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Annual mammograms help save women’s lives

Created by Caren Greer |

Breast Cancer Awareness Month is here, and it’s time to start thinking about getting a mammogram, especially if you have not had one in a while.

While you may not be excited about receiving a mammogram, early detection (screening) may save your life. Why wait until it’s too late? When a problem is caught early, the possibility of surgery is reduced. The option of having 5-6 seconds of mammogram compression to make sure I am cancer free is more appealing than years of worrying if my breast cancer will come back. Mammograms are the screening tool we use to detect breast cancer. The compression is relatively quick and painless, but necessary to properly view breast tissue and has helped to save many lives.

Not all breast cancers are detected by mammography alone. We use ultrasound as another tool to look for cancer. Annual mammograms can detect cancer early, when it’s most treatable. In fact, mammograms show changes in the breast up to two years before a patient or physician can feel them. Mammograms can also prevent the need for extensive treatment for advanced cancers and improve chances of breast conservation. Current guidelines from the American College of Radiology recommend that women receive annual mammograms starting at age 40. Even if they have no symptoms or family history of breast Cancer. Here are a few facts about mammograms. Mammograms have helped reduce breast cancer mortality in the U.S. by nearly 40 percent since 1990. The 10-year risk for breast cancer in a 40-year-old woman is 1 in 69. One in 6 breast cancers occur in women aged 40-49. Three fourths of women diagnosed with breast cancer have no family history of the disease and are not considered high risk. Even for women 50 and over, skipping a mammogram every other year would miss up to 30 percent of cancers.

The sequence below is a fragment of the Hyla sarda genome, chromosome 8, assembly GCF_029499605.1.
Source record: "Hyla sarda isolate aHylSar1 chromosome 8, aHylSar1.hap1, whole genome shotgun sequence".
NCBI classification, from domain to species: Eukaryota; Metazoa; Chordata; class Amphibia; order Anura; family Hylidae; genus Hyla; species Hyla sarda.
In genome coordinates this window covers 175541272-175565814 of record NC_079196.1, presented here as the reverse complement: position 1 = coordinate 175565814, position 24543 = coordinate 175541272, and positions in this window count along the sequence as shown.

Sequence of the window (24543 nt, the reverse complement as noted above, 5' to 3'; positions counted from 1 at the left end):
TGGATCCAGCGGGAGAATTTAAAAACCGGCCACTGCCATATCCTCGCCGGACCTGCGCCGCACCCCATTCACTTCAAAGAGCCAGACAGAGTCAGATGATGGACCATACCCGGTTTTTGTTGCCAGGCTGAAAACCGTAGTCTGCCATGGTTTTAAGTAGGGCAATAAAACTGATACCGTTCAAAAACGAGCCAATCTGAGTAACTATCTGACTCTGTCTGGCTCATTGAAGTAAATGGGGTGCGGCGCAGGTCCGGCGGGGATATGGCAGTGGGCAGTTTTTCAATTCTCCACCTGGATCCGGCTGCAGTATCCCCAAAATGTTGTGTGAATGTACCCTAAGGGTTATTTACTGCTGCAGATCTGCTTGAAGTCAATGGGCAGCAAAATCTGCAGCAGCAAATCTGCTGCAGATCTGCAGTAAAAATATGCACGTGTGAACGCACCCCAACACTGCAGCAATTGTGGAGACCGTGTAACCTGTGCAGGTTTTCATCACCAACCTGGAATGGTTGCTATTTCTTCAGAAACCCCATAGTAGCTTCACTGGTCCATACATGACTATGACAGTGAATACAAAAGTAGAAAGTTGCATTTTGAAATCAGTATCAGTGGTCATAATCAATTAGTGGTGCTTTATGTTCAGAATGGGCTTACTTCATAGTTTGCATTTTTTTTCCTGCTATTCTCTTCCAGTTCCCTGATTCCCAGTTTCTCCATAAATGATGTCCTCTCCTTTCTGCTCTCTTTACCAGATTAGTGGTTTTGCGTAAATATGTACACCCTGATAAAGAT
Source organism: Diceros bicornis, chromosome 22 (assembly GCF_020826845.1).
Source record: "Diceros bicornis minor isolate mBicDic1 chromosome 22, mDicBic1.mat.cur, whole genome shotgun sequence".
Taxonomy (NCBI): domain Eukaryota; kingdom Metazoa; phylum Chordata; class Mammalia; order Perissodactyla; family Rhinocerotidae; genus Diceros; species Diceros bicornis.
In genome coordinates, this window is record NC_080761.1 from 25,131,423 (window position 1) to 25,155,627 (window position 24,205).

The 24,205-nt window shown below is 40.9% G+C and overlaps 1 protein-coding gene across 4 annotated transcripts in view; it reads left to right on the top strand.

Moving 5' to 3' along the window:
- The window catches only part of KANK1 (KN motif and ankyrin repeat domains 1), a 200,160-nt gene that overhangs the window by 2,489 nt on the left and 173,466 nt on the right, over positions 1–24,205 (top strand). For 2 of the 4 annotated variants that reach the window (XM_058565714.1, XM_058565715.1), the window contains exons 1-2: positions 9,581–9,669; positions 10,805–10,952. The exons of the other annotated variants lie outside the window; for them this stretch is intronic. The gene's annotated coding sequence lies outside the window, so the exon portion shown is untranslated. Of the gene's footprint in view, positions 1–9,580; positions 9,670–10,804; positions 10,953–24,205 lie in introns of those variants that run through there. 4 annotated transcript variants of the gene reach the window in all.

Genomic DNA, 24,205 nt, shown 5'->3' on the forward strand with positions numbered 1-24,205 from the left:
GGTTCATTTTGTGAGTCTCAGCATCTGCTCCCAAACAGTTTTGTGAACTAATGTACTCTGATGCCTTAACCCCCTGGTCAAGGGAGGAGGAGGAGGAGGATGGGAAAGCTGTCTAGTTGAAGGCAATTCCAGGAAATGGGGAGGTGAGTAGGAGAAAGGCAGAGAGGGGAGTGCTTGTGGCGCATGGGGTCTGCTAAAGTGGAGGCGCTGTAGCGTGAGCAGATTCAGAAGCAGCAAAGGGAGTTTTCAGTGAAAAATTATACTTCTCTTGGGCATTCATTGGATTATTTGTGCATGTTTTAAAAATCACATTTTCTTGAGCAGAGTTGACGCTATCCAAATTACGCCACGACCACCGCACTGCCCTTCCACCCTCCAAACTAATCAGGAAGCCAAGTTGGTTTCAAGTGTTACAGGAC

Dorminy Medical Center uses digital mammography technology. For a routine screening mammogram, which means you do not have any signs or symptoms of breast cancer, we take four views of your breasts. Sometimes additional images are required for certain body types. A diagnostic mammogram is used when you have a lump, breast pain, nodule you feel, or your radiologist recommends extra pictures to make sure that the tissue he’s viewing is normal. On site services are provided by local radiologist Dr. Stephen Thombley of South Georgia Radiology Associates, a group of radiologists who provide services at many area hospitals (see www.southgeorgiaradiology.com for more info). Most biopsies can be done on the same day as a confirmed suspicious finding using ultrasound guidance. These biopsies usually take less than 10 minutes with minimal pain and down time. I hope this information helps with deciding to schedule a mammogram. If you feel anything, make an appointment to see your physician and come see us so we can take care of you. I have so many stories of people who waited too late and some who came in the nick of time and we caught the breast cancer early. Please give us a call at 424-1450 to schedule a mammogram here at Dorminy Medical Center. We will need an order from your physician for a screening or diagnostic mammogram. I am proud to provide our patients with mammography services here at DMC, and I can’t wait to meet you and take care of you.

Caren Greer plays a vital role at Dorminy Medical Center and in the community’s fight against breast cancer. Greer is the hospital’s registered mammographer, a position she has held for almost seven years at DMC. She is passionate about her work and stresses the importance of the early detection that a mammogram can provide. Greer has more than 23 years’ experience. In her spare time, she enjoys horseback riding. She lives in Tifton with her husband and two children.